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Chapter 16. ActionScript Authoring Environment

This chapter examines the practical details of authoring ActionScript code. We'll cover the following topics:

  • Using the Actions panel to place code on buttons, movie clips, and frames

  • Loading code from an external file

  • Packaging code as a reusable authoring component with Smart Clips

16.1. The Actions Panel

The Actions panel is Flash's ActionScript-editing environment. Every script in a movie is created in the Actions panel, which is accessed via Window Actions.

The Actions panel is divided into two sections: the Toolbox pane (on the left) and the Script pane (on the right), as shown in Figure 16-1.

Figure 16-1

Figure 16-1. The Actions panel

The Script pane houses code attached to the currently selected frame, button, or movie clip. The Toolbox acts both as a quick reference guide and as a means of adding code to the Script pane. Double-clicking any item in the Toolbox adds that item to the Script pane. Items may also be dragged from the Toolbox into the Script pane.

The Actions panel's title indicates whether our current code lives on a frame ( Frame Actions) or on a button or movie clip (Object Actions). When we select a frame, the Actions panel's title changes automatically to Frame Actions; when we select either a movie clip or a button, the Actions panel's title changes to Object Actions.

The organization of the items in the Toolbox differs somewhat from the categories used to describe the features of ActionScript in this book. Most notably, in the Toolbox, statements are not separated into their own folder, and classes and objects are grouped together under the Objects folder. In this book we distinguish between statements, classes, and objects in keeping with more formal programming terminology.

16.1.1. Editing Modes

The Actions panel has two different modes of operation, Normal Mode and Expert Mode, which govern how we add code to the Script pane.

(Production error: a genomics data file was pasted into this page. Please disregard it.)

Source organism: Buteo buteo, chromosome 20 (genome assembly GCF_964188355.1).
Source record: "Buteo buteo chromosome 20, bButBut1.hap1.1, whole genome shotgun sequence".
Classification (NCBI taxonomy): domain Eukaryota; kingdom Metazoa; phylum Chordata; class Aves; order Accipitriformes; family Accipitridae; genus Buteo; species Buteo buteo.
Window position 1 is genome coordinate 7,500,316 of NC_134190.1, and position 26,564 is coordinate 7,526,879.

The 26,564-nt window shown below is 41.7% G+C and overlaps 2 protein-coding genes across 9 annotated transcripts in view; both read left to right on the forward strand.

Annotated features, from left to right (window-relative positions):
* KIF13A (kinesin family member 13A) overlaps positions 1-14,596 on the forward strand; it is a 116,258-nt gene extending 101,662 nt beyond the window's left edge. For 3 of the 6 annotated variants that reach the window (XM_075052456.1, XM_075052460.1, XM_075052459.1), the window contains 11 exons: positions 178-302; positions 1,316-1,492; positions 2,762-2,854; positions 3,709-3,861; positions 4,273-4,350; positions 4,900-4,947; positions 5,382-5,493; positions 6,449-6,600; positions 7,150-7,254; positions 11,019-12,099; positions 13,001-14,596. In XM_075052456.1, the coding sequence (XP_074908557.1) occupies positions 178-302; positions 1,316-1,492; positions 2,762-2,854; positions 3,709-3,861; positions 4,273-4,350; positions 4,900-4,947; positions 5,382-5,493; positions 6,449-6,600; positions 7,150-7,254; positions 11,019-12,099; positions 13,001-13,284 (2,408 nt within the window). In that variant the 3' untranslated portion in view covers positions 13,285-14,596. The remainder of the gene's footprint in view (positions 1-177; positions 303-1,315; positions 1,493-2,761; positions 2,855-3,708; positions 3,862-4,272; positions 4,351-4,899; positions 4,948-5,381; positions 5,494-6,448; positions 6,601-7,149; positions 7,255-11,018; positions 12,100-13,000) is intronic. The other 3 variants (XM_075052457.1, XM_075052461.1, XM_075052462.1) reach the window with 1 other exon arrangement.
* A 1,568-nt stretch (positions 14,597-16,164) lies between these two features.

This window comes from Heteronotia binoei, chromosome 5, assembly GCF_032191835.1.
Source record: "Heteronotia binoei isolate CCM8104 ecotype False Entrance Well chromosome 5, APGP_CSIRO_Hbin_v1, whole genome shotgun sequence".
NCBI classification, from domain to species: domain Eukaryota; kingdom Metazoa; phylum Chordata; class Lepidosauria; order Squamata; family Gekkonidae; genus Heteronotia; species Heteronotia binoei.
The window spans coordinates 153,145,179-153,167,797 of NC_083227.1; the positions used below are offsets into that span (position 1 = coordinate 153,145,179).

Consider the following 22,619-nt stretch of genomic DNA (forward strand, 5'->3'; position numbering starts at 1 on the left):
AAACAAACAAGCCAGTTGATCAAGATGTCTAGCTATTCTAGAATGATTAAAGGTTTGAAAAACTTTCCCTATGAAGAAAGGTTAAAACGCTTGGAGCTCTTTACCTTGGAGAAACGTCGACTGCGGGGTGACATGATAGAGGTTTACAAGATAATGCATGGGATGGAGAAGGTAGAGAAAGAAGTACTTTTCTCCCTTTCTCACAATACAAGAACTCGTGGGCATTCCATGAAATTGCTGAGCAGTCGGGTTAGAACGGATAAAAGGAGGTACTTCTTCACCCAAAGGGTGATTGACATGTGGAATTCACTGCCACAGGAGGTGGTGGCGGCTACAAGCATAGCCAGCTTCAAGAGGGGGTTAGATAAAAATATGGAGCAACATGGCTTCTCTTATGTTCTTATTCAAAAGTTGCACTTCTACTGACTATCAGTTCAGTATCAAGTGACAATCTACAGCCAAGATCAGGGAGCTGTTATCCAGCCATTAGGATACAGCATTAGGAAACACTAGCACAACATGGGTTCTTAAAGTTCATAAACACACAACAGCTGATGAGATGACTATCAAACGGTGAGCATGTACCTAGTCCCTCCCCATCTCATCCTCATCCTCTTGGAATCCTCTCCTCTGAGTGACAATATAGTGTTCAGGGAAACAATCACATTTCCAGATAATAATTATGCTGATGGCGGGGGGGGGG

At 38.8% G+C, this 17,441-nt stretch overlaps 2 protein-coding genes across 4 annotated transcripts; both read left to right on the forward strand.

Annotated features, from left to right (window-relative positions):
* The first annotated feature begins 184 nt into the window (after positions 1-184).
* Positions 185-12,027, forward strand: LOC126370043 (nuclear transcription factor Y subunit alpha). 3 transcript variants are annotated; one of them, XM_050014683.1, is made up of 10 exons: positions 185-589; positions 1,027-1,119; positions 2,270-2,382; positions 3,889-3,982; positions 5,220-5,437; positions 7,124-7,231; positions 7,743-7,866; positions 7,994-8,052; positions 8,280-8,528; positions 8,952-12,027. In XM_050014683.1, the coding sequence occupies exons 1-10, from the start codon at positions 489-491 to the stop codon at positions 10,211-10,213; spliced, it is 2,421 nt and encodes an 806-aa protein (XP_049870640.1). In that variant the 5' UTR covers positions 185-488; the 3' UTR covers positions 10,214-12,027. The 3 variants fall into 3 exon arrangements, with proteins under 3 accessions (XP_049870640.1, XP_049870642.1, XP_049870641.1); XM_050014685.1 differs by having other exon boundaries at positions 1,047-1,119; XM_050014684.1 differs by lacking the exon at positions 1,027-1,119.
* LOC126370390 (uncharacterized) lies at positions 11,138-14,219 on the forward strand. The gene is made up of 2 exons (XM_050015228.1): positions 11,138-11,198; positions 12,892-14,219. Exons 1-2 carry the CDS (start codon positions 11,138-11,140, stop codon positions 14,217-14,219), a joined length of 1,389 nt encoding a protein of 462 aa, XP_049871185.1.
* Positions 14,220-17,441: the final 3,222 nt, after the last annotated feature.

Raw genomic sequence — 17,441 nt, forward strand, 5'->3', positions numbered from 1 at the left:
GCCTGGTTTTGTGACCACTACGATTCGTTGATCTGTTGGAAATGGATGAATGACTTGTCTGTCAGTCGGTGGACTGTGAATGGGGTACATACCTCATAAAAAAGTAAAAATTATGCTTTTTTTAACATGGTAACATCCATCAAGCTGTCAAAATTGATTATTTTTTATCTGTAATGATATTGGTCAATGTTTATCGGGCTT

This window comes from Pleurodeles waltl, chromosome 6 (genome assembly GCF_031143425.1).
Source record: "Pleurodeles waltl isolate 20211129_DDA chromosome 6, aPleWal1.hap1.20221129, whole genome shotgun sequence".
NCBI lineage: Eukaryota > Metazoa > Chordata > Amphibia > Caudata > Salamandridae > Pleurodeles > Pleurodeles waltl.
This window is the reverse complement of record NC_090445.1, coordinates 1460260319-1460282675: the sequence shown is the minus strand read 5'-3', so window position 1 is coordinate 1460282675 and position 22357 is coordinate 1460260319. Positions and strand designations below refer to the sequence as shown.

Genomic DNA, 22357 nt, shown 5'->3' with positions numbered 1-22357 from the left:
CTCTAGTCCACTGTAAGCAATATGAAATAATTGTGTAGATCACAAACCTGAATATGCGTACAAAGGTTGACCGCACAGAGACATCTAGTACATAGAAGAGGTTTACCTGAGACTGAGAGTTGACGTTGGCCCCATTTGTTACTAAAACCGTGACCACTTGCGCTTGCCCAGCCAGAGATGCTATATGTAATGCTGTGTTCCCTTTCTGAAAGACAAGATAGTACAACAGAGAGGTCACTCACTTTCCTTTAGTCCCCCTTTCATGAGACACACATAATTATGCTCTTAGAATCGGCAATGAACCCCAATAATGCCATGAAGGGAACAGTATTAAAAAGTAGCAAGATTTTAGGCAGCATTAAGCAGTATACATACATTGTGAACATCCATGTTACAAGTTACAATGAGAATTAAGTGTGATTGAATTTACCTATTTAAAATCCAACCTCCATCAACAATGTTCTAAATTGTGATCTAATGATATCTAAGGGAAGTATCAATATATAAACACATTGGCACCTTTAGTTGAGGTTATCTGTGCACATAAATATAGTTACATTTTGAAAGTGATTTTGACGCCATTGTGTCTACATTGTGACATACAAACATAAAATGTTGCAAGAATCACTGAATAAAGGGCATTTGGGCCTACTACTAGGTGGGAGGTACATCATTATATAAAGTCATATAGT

16.1.1.1. Normal Mode

In Normal Mode, the Toolbox is used to build new statements, and the Script pane is used as a viewer for those statements. To add a new statement to the Script pane in Normal Mode, we double-click the desired Action or drag an Action from the Toolbox to the Script pane. To add a statement of arbitrary code, we select the evaluate Action and enter the statement into the Expression field of the Parameters pane (not shown in the figure) at the bottom of the Actions panel.

After adding a statement to the Script pane, we may customize it via the Parameters pane at the bottom of the Actions panel. The layout and contents of the Parameters pane changes to suit the statement selected in the Script pane. Notice that when the Actions panel is operating in Normal Mode, code may not be typed into the Script pane. In Normal Mode, the Script pane is not a text-editing environment, but rather a read-only list of statements; alterations to statements in the Script pane are performed through the Parameters pane.

Although Flash 5's Normal Mode may look similar to the Actions panel in Flash 4, it should not be misconstrued as a backward-compatibility mode. To the contrary, it is quite possible to create code in either editing mode that wouldn't be Flash 4 compatible (see Appendix C, "Backward Compatibility"). Normal Mode is comforting for new programmers but constricting for most nontrivial programming projects. In this book, therefore, we use only the Expert Mode to author code. However, with the exception of multiline comments (which may be used only in Expert Mode), any code produced in one mode may also be produced in the other.



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